I've come to love pre-launch advertisements. The Sequential Circuits Pro-One series of pre-launch ads were simple but fun, and the Korg Sigma pre-launch ad was just gorgeous looking. Pre-launch ads usually just run in one issue, and I'll never think one month of advertising is enough for a magazine audience in the 70s or 80s, but I can't deny their appeal.

I love them so much I've created a new blog label called "pre-launch".

And the Liberation's simple but effective pre-launch advertisement doesn't disappoint either. I can't help but compare it to Moog's earlier Minimoog "KISS" (Keep It Simple, Stupid) ads - this September 1979 "When you've got the sound" colour ad, and this July 1979 "You know what this is" black and white ad (it doesn't even include a logo!). Simple. Effective.

This time, its the outline of the Liberation that is the focus of the ad. And any keyboardist even remotely (no pun intended) familiar with some of the more recognizable custom "keytar" instruments that had already been developed and played by Powell and others, would know what type of instrument Moog was about to launch. But, I wonder how good Moog was at keeping the actual specs of the Liberation a secret. I would have to think that prior to the Internet... pretty good.

I didn't cover any of the specs in my first Liberation ad blog post because the stats are pretty well documented on the Web. A simple Google search will bring up the familiar results:
And of course, if you want photos, look no further than a Google Images Search. And, really, all you need is this rather recent June 2011 MATRIXSYNTH auction post. It includes a wack of great close-up colour photos of the instrument, front panel and back. Just look at the shiny flashes of color on those controls!

Beautiful. Drool.

Lots more photos of other Liberations on MATRIXSYNTH too.

Wait a tick! I just noticed something that I had never clued into before... the logo-type font on the back of the Liberation in that MATRIXSYNTH auction post looks *nothing* like the Liberation logo-type font used for the word "Liberation" in this pre-launch ad or the Tom Schuman "Treat Yourself to FREEDOM" ad.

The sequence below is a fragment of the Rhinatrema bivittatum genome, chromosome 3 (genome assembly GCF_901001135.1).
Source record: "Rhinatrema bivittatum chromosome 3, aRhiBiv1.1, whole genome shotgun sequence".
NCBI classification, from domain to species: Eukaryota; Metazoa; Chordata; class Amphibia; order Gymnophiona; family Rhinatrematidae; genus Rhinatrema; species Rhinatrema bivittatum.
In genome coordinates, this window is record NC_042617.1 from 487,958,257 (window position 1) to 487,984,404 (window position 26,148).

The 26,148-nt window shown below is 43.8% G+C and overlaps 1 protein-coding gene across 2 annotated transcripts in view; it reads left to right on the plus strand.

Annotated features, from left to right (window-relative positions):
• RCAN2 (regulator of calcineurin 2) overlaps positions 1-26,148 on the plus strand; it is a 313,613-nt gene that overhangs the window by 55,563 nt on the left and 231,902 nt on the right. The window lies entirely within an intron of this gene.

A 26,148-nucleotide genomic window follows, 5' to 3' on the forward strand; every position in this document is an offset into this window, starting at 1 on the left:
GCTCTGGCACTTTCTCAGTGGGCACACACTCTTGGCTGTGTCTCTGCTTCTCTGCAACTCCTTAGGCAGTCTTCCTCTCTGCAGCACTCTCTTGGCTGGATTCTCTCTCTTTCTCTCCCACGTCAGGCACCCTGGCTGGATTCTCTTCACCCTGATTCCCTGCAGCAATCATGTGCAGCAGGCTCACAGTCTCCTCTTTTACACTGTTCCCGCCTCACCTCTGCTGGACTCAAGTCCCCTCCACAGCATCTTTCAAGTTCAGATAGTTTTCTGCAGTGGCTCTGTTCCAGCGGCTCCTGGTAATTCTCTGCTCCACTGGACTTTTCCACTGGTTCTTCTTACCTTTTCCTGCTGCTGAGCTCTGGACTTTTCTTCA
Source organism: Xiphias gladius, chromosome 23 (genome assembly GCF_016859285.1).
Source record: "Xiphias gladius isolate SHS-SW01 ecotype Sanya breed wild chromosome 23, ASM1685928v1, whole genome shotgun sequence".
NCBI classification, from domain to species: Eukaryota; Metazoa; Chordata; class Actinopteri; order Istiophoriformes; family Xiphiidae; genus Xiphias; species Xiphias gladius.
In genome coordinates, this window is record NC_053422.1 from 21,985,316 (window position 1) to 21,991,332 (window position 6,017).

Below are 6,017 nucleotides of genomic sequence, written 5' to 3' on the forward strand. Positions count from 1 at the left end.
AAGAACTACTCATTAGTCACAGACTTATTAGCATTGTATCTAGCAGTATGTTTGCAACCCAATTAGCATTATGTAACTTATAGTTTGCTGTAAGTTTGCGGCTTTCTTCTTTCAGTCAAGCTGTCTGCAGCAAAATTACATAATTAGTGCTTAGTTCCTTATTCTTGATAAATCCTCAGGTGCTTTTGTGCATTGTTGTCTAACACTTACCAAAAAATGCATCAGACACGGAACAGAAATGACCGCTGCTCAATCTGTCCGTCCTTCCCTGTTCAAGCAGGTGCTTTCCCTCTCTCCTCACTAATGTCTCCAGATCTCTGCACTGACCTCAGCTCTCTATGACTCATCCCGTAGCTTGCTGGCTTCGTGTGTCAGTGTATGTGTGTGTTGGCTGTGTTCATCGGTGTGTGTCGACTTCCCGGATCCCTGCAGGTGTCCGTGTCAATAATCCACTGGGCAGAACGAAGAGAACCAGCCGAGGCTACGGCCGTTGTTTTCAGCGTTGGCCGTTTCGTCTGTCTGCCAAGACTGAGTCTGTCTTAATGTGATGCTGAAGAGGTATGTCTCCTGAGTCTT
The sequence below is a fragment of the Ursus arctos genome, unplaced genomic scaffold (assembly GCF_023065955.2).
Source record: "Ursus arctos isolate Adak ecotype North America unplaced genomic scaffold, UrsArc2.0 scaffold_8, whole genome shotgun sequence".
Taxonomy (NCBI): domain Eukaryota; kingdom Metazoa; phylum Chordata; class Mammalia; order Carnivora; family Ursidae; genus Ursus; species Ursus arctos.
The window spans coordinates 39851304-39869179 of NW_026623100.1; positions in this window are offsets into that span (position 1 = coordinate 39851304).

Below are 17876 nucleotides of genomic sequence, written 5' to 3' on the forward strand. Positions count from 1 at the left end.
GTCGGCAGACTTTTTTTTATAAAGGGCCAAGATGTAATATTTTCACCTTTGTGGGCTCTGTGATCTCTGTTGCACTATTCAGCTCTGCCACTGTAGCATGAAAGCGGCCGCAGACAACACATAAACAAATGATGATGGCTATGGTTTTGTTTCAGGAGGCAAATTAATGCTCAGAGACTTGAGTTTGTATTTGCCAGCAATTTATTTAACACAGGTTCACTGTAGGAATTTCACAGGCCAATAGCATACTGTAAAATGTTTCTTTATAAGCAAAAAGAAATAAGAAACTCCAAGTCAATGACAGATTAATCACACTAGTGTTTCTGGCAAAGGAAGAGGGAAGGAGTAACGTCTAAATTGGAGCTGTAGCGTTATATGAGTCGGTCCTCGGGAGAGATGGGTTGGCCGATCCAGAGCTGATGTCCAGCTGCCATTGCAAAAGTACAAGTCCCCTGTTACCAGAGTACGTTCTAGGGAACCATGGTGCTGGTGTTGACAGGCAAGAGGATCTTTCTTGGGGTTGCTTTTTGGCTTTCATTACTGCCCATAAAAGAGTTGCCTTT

Here's a good photo of the back on the Liberation from that MATRIXSYNTH post.

Gah! I crave consistency!

But, even more interesting - Tom's Liberation definitely has that 60's style logo-type on the back panel - not that typical Moogy-looking font.

I did a quick scan through Google Images, and can't find a photo of a Liberation with the 60's style logo. Either Tom is playing a pre-production model or there are a few rare production Liberations with the old 60's style logo-type floating around out there.

Either way - Boo to the change! The Liberation was meant to be a fun instrument. And a fun instrument should have a fun 60's style logo! They should have kept it.

If you've seen one of these special Liberations (or own one!), please let me know.

End note: I just realized why exactly I get a little confused by Tom Schuman's photo in that other Liberation ad. He really does remind me of that guy from one of my favorite early 80's shows when I was a kid "The Greatest American Hero" - William Kat. I think Tom just needs to trade in the feathered hair for a perm.

And, if you look at the T.V. show's intro, six seconds in you get to a familiar shot:

Look familiar? Remember that Syntar brochure cover...?

Hmmm. I'm starting to see connections everywhere.

Enough blogging for today :D

Monday, July 18, 2011

Moog Liberation, Contemporary Keyboard 1980

Moog Liberation 1-page advertisement from page 43 in Contemporary Keyboard July 1980.

Update: added to the Moog interactive advertising timeline.

Let's face it - 1980 was the year of the Keytar. Sure, independent designs and ideas started popping up years earlier, but it was around 1980 when the gates really opened in respect to advertising and promotion.

Just how popular? Flip the page this ad appears on and you see a large photo of Roger Powell playing his custom-designed Probe (which, I still maintain is an awful name for a car, keyboard or anything for that matter). And earlier is this issue is another keytar manufacturer's ad.

Two keytars are top-of-mind for me, and probably for most keytar history buffs, when 1980 is mentioned: George Mattson's (of Mattson Mini Modular fame) wicked looking Syntar, and of course, Moog's very... er... Moogy-looking... Liberation.

Jump forward more than thirty years later, and we somehow get to a point where this advertisement has become almost as iconic as the Liberation itself. You see it everywhere. e-Bay auctions. Scans online. It's probably safety-pinned on to the back of someone's satin jacket somewhere in the world.

For me, this ad has both a lil' bit o' good and bad in it. No, seriously - since first coming across this advertisement, that open-mouthed look on Tom Shuman's face has been permanently burned into my cranium. And the chest hair doesn't help either. What was it with Moog and body hair back in the day?!?!